The EU is looking to improve its capabilities to circumvent and crack encryptions. Member states are to invest in hardware and software with Europol coordinating these efforts
The police agency Europol is set to receive a further 5 million euros to reinforce its capabilities with regard to decrypting content, as was reported by the European Commission in its Thirteenth progress report towards an effective and genuine Security Union. According to the report, the money will be set aside in the Europol budget for 2018. The Commission had already pledged these funds in its twelfth progress report, but did not disclose the amount until 24 January. Prior to this, the EU home affairs ministers had called for further support at their December meeting. Five million euros for Europol’s “decryption platform” weiterlesen
The EU plans to strengthen the linkages between its internal and external security structures. In future, military information will increasingly be used in combating terrorism and organised crime. Cooperation is being tested first in the field of migration.
The European Union is planning the establishment of „Crime Information Cells“ (CIC) for the exchange of data between the police, military and secret services. The intention of the players involved is to reinforce the „external dimension of internal security“. The “Crime Information Cells” would strengthen linkages between civil and military EU missions. This would apply to Common Security and Defence Policy missions (CSDP) and the area of Justice and Home Affairs (JHA), which fall within the remit of the European External Action Service or European Commission. Military intelligence for Europol weiterlesen
While the European Union has agencies for police and border police cooperation, it does not have own police powers of attorney. The same also applies to undercover observation and surveillance measures. The police agency Europol has played a most active role in this area nevertheless and has worked for years to interconnect relevant units and working groups from the member states.
Europol first organised an experts’ conference on undercover surveillance in 2008, holding a second conference in 2011. Prominent attendees included the European Cross-Border Surveillance Working Group (CSW), an alliance of a number of mobile task forces and comparable units from the member states, which was formed in 2005. According to the Federal Ministry of the Interior, the CSW is investigating “the scope for deploying technical equipment in efforts to combat crime”. It is also addressing the question as to how “criminal activities and technical means to identify police measures” can be prevented. How Europol is coordinating cross-border undercover investigations and surveillance weiterlesen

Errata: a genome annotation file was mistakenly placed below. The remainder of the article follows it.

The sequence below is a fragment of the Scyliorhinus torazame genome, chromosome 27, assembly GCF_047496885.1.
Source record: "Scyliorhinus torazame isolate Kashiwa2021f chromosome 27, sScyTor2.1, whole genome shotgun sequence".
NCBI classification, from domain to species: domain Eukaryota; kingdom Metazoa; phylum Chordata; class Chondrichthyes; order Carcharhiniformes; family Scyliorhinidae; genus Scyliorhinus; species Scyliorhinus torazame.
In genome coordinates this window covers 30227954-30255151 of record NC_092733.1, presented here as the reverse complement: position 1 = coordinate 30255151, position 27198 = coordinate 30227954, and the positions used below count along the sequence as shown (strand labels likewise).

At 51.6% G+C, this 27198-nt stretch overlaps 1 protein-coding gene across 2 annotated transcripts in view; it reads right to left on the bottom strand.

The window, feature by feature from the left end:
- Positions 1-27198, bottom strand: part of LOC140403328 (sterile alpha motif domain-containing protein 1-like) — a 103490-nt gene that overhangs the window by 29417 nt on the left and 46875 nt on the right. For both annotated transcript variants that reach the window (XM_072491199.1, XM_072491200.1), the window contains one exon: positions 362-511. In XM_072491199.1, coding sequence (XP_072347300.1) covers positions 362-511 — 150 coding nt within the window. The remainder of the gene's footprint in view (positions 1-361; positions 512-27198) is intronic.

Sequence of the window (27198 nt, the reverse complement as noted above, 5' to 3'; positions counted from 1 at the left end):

After each major summit protest, there are calls for a European “troublemakers” database to be established. Centralised data storage at EU level or decentralised networking of national systems would be conceivable options. For a number of reasons, it has not been possible to set up a database of this kind since the turn of the millennium. The governing coalition in Germany has now announced a new initiative to this end following the G20 Summit in Hamburg.
Cooperation on summit events between European security authorities has been running like clockwork for more than 20 years. Police and intelligence services have exchanged information on threats and “individuals who pose a terrorist threat”, have assisted each another with personnel and equipment and seconded liaison officers. Shortly before such summits, the Schengen Agreement is partially suspended and border controls reintroduced while travel bans are imposed on undesirable protesters. Database on “European extremists”: How is the plan pursued since 2001 supposed to function? weiterlesen
According to the EU police agency, in the past year 17,459 people operated as “human traffickers”. In the majority of cases, refugees and their facilitators communicate using Facebook or Telegram. Seizing of electronic evidence is thus to take on a greater role in investigations.
Last year, the EU police agency Europol received reports of 1,150 social media accounts apparently used by refugees to facilitate their entry into or travel through the European Union. This information is based on figures (PDF) published by the European Migrant Smuggling Center (EMSC) at Europol for 2016. The number of incriminated accounts in 2015 was just 148.
The report does not differentiate between humanitarian assistance for refugees and commercial offers. It is also unclear how many of the accounts were reported to the online providers to be removed. According to Europol, the rate of compliance with requests for deletion among companies was around 90 percent. “E-smuggling”: Europol steps up efforts against online-assisted migrant crossings weiterlesen
Heiner Busch and Matthias Monroy. Translation by Viktoria Langer
The topic of counter-terrorism in Europe remains closely linked to the development and expansion of police (and secret service) databases. This was the case in the 1970s, after 11 September 2001 and has also been the case since 2014, when the EU Member States started working on their action plans against ‚foreign terrorist fighters‘.
The first effect of this debate has been a quantitative one: the amount of data in the relevant databases has increased explosively since 2015. This can be seen by looking in particular at available data on the Europol databases, like ‚Focal Points‘ (formerly: Analytical Work Files) of the Europol analysis system. Since 2015 they have become one of the central instruments of the European Counter Terrorism Centre (ECTC) which was established in January 2016. Counter-terrorism and the inflation of EU databases weiterlesen